Today's job reports makes for some great facts.
In November, the American economy created 321,000 new jobs. 365,000 jobs were announced today, though, because the job creation numbers for September and October were revised upwards.
Since 2000, there have been only 2 months with job gains of more than 365,000.
It has been nearly 20 years since we've had 10 consecutive months in which the economy has created at least 200,000 jobs.
This month's positive number means the current uninterrupted streak of positive job numbers is now 50 months, breaking last month's record for longest streak since the US began keeping records in 1939.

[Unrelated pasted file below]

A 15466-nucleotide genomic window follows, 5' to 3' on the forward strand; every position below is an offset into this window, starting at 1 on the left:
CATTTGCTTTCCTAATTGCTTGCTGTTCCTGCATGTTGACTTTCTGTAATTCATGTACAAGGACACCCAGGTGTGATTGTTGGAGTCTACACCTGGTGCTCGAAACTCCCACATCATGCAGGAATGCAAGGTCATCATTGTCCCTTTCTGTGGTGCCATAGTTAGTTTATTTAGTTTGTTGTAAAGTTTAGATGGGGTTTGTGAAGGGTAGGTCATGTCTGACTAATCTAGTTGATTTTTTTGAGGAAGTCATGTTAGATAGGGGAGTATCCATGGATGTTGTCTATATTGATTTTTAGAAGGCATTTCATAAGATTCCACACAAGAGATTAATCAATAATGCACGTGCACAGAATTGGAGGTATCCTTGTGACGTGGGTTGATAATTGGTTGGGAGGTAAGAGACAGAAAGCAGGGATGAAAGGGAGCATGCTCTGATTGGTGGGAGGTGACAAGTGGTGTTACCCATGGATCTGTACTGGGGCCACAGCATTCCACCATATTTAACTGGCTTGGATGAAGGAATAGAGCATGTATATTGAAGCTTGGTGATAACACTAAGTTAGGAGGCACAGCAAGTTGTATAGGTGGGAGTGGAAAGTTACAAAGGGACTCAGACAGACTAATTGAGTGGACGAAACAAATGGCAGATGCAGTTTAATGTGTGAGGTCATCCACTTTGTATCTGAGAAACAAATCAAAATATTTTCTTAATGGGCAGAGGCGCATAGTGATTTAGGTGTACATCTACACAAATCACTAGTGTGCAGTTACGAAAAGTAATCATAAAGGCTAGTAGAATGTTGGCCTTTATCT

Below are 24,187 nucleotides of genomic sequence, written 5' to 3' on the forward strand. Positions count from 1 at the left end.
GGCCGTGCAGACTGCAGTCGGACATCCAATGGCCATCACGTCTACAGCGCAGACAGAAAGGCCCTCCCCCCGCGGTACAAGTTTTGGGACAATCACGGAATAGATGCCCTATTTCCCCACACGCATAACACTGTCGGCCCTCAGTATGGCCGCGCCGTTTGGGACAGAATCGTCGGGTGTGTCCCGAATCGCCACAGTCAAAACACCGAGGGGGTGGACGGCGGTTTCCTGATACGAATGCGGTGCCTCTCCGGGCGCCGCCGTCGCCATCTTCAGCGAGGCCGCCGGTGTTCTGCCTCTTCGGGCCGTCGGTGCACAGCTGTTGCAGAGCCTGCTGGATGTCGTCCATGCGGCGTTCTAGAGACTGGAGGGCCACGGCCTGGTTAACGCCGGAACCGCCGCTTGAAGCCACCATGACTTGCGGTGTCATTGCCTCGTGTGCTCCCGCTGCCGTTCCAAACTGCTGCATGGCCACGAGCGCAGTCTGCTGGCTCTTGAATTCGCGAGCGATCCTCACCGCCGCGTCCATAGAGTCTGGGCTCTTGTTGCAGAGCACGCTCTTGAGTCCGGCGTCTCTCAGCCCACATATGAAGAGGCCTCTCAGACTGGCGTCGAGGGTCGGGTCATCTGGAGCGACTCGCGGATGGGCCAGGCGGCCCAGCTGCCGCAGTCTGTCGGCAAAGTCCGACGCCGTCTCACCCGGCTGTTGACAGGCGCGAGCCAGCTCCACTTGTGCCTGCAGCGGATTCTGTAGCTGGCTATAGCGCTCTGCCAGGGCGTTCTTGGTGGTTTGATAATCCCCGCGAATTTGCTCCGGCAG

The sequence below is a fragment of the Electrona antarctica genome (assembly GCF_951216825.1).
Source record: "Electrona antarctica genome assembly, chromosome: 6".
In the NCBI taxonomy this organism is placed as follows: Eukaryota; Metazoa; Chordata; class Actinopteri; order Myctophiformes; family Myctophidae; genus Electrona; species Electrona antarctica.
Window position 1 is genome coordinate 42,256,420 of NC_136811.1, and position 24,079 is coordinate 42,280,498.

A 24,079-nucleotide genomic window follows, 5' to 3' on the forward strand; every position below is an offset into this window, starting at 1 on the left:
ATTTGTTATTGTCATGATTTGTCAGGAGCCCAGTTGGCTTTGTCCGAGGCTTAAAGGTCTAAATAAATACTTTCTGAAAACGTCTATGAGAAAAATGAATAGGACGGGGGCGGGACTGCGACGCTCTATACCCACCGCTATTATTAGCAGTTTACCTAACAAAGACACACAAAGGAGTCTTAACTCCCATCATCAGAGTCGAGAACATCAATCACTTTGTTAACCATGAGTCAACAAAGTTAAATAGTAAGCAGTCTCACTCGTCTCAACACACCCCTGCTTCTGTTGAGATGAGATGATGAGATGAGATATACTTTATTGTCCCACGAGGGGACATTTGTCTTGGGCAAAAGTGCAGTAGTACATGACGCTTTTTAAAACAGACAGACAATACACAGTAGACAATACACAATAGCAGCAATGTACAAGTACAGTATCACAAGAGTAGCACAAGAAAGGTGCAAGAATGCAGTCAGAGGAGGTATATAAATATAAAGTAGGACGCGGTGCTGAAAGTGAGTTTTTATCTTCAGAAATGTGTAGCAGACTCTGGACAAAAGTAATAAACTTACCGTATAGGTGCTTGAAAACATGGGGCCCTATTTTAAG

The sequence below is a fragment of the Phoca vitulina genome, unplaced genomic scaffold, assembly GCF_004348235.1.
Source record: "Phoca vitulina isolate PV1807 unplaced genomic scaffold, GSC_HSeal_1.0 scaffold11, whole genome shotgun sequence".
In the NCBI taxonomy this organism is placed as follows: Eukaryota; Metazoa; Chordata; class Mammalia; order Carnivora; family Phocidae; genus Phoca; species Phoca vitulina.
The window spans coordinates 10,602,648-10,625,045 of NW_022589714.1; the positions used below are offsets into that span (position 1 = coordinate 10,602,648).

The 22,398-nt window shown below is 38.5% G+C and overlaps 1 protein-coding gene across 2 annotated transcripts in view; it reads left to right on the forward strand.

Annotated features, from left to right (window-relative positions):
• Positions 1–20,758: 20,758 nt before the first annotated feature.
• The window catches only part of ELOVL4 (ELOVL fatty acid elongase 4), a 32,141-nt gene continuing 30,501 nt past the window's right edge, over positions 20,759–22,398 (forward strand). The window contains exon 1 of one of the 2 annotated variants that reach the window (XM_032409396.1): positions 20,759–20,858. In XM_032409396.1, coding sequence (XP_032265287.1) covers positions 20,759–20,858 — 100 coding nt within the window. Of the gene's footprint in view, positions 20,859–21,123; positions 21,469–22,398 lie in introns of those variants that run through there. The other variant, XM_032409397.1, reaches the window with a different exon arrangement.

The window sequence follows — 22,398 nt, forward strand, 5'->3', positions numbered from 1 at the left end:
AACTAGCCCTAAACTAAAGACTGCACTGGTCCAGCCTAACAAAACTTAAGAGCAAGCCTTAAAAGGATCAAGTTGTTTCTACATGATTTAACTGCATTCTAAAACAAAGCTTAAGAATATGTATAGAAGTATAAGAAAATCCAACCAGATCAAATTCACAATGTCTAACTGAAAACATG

While the unemployment rate held steady at 5.8%, it is down 1.2% from last year and this sustained rate of job creation might finally be putting upwards pressure on wages.
There is also really promising news about wages. In the October report, wages were up only 0.1% from the previous month. This month, they were up 0.7%. Now 0.7% is almost surely unsustainable. (That would translate into a 8.2% raise in wages for the next year, a delightful prospect that's more fantasy than possibility in light of the last couple of decades but a rate that we actually hit in the 1970s and 1980s.) But such a sharp upwards trend in the context of lower unemployment rate and strong job growth suggests that we might finally be moving beyond the prolonged period of wage stagnation that has characterized this new century. If so, that could be the best news yet.